sent to:
Dr. Mary Stephens-Frazier
Scientific Review Administrator
Division of Extramural Activities
National Institute of Nursing Research
Building 45, Room 3AN-12 MSC 6300
Bethesda, MD  20892-6300
Telephone:  (301) 594-6906

Applications must be received by the application receipt date listed in the 
heading of this RFA.  If an application is received after that date, it will 
be returned to the applicant without review.
The Center for Scientific Review (CSR) will not accept any application in 
response to this RFA that is essentially the same as one currently pending 
initial review, unless the applicant withdraws the pending application.  The 
CSR will not accept any application that is essentially the same as one 
already reviewed. This does not preclude the submission of substantial 
revisions of applications already reviewed, but such applications must include 
an introduction addressing the previous critique.


Upon receipt, applications will be reviewed for completeness by the CSR and 
responsiveness by NINR.  Incomplete and/or non-responsive applications will be 
returned to the applicant without further consideration.

Applications that are complete and responsive to the RFA will be evaluated for 
scientific and technical merit by an appropriate peer review group convened by 
NINR in accordance with the review criteria stated below.  As part of the 
initial merit review, all applications will receive a written critique and 
undergo a process in which only those applications deemed to have the highest 
scientific merit, generally the top half of the applications under review, 
will be discussed, assigned a priority score, and receive a second level 
review by the National Advisory Council for Nursing Research.

Review Criteria

The goals of NIH-supported research are to advance our understanding of 
biological systems, improve the control of disease, and enhance health.  In 
the written comments, reviewers will be asked to give careful consideration of 
the information in the SPECIAL REQUIREMENTS section of the RFA and the review 
criteria listed below in order to judge the likelihood that the proposed 
Center will have a substantial impact on the pursuit of these goals.  Each of 
these criteria will be addressed and considered in assigning the overall 
score, weighting them as appropriate for each application.  Note that the 
application does not need to be strong in all categories to be judged likely 
to have major scientific impact and thus deserve a high priority score.  For 
example, an investigator may propose to carry out important work that by its 
nature is not innovative but is essential to move a field forward.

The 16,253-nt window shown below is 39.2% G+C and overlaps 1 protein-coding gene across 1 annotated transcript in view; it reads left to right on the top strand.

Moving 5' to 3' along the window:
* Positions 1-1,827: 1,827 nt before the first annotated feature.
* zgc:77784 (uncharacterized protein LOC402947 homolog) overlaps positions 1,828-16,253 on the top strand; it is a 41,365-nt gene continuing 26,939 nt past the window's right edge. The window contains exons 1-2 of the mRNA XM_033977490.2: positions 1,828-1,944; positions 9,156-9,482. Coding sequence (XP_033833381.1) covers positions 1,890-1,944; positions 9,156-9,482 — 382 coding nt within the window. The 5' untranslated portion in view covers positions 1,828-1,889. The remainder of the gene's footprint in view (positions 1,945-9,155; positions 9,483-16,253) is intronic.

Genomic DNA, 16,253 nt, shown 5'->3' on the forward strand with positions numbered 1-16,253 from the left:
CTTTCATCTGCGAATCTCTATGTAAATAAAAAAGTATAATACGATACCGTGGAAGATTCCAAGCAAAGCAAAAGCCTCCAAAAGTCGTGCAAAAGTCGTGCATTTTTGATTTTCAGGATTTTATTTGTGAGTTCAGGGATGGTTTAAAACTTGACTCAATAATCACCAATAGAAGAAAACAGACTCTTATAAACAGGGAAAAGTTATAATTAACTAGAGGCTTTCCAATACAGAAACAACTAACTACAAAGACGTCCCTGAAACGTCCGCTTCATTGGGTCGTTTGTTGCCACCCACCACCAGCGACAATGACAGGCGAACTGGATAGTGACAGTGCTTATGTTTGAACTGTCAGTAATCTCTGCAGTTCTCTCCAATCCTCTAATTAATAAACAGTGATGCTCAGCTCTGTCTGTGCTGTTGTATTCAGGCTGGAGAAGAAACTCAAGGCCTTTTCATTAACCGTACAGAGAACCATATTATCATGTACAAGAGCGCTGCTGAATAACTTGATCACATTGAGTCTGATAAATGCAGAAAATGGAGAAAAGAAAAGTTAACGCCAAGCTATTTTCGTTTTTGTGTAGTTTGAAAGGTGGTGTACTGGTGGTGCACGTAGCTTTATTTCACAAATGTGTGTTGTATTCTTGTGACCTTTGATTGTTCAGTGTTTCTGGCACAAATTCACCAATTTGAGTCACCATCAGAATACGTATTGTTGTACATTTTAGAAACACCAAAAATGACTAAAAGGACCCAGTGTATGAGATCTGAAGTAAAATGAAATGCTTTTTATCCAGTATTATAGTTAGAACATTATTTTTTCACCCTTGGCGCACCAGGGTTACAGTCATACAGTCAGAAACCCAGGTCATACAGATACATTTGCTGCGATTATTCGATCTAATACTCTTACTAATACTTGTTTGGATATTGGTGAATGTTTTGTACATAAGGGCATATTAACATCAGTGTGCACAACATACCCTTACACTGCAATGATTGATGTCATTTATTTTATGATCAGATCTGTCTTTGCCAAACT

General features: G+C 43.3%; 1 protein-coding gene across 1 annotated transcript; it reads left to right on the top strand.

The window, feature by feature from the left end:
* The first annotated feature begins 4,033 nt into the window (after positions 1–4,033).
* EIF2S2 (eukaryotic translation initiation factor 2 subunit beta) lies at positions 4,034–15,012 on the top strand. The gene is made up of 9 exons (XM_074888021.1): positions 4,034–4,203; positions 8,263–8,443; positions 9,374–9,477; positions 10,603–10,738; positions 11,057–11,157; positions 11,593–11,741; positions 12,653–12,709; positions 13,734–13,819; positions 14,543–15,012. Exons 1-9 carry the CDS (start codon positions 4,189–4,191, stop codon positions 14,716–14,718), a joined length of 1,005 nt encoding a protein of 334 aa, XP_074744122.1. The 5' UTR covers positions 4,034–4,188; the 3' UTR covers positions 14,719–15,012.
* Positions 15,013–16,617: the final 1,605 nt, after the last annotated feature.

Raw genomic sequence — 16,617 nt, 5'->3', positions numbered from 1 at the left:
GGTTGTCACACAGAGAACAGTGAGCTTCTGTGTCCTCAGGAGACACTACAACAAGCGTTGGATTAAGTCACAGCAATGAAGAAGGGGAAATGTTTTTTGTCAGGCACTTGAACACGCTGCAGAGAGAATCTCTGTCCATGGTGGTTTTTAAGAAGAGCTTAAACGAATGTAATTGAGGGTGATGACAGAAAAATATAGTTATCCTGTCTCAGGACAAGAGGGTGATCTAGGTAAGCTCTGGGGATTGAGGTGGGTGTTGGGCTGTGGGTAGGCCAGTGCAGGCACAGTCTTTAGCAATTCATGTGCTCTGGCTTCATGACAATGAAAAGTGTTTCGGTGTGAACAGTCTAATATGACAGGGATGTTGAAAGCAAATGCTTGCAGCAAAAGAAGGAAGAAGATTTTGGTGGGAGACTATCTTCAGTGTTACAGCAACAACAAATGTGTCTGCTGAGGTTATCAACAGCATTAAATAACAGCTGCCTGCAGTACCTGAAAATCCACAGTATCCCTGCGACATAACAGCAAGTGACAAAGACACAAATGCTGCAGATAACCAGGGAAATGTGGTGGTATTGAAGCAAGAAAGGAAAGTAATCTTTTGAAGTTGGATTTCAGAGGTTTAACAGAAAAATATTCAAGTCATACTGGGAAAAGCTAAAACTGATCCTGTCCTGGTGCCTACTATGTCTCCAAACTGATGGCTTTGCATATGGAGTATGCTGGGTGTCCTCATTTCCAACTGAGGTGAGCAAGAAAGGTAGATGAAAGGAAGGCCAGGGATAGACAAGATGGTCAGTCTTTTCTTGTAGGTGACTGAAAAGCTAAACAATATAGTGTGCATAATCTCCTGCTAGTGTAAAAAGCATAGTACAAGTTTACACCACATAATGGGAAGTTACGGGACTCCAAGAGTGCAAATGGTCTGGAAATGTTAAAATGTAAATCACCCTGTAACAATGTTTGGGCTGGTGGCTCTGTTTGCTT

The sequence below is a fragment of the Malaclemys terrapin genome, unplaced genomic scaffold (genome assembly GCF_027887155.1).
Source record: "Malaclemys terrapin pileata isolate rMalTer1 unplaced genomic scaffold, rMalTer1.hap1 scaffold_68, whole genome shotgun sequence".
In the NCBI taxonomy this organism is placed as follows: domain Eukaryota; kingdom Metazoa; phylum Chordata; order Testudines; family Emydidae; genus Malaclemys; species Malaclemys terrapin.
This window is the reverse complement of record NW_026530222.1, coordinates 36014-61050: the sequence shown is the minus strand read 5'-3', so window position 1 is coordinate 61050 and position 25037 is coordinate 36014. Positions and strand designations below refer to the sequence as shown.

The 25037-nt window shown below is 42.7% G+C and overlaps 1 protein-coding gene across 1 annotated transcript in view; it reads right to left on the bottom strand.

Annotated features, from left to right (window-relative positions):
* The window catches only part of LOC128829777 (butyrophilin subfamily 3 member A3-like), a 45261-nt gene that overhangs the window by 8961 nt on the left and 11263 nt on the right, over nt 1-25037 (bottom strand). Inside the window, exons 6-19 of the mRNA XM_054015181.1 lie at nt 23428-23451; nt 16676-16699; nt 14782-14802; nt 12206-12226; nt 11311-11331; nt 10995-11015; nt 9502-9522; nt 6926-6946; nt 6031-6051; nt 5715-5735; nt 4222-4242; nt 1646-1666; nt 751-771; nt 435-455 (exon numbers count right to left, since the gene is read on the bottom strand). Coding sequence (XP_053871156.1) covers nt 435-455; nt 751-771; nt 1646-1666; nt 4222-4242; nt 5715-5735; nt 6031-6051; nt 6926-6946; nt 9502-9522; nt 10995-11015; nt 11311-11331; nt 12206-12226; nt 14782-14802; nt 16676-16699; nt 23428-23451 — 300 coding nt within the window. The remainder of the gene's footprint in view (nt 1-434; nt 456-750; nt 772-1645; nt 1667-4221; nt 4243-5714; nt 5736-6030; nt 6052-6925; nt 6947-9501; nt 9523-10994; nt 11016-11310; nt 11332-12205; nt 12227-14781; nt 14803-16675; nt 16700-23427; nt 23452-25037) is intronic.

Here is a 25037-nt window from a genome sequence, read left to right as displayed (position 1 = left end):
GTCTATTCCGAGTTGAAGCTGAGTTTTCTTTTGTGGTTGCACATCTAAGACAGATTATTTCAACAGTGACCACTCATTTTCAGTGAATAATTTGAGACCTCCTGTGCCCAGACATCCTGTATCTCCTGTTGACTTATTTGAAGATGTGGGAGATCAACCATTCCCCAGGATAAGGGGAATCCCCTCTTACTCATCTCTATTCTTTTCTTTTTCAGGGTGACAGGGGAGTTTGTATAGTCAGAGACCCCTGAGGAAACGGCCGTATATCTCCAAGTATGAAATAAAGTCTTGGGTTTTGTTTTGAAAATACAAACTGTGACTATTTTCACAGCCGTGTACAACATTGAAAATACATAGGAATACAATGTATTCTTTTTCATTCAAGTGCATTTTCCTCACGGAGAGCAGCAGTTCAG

1.  Focus and depth of funded investigations that are currently in progress.
2.  Presence of current and emerging collaborations and interactions among 
investigators  with common research interests within the area of scientific 
inquiry, and among the investigators within the research base.
3.  Impact that funded investigators have made in their respective fields, as 
indicated by publications and other factors.
4.  The qualifications, experience, and commitment of the Center investigators 
responsible for the individual research projects, and their willingness to 
interact with each other.
5.  The appropriateness of the investigators as participants of the Center, 
and whether their activities warrant core support.


1.  The adequacy of the Administrative core to manage the overall activities 
of the Center.
2.  The appropriateness and relevance of the proposed core and the modes of 
operation, facilities, and potential for contribution to ongoing nursing 
3.  Appropriate justification for the core, including the duplication of 
existing resources or services and anticipated future use of the core.
4.  The qualifications of the Director of the Administrative core. 
5.  The adequacy of the multiple aspects related to the administrative 
structure for the center, including the ability of the center director to 
provide the scientific and administrative leadership for the project; 
strategies to promote scientific planning, interaction, implementation, and 
evaluation; and arrangements for the fiscal management of the grant.
6.  The proposed composition and functions of the Executive Committee to 
support the proposed activities of the Center.  
7.  The proposed composition and function of the external Advisory Committee 
to support the proposed activities of the Center.


1.  The scientific merit of the research proposed and the importance of the 
information sought to the mission of the NINR.
2.  The process for selecting the pilot/feasibility studies included in the 
3.  The proposed process for reviewing and selecting future pilot/feasibility 
4.  How well the pilot/feasibility study fits into the area of scientific 
inquiry selected for the Center.
5.  The justification for eligibility of the investigator(s) according to 
criteria listed in the RFA.
6.  The feasibility and promise of the proposed methods.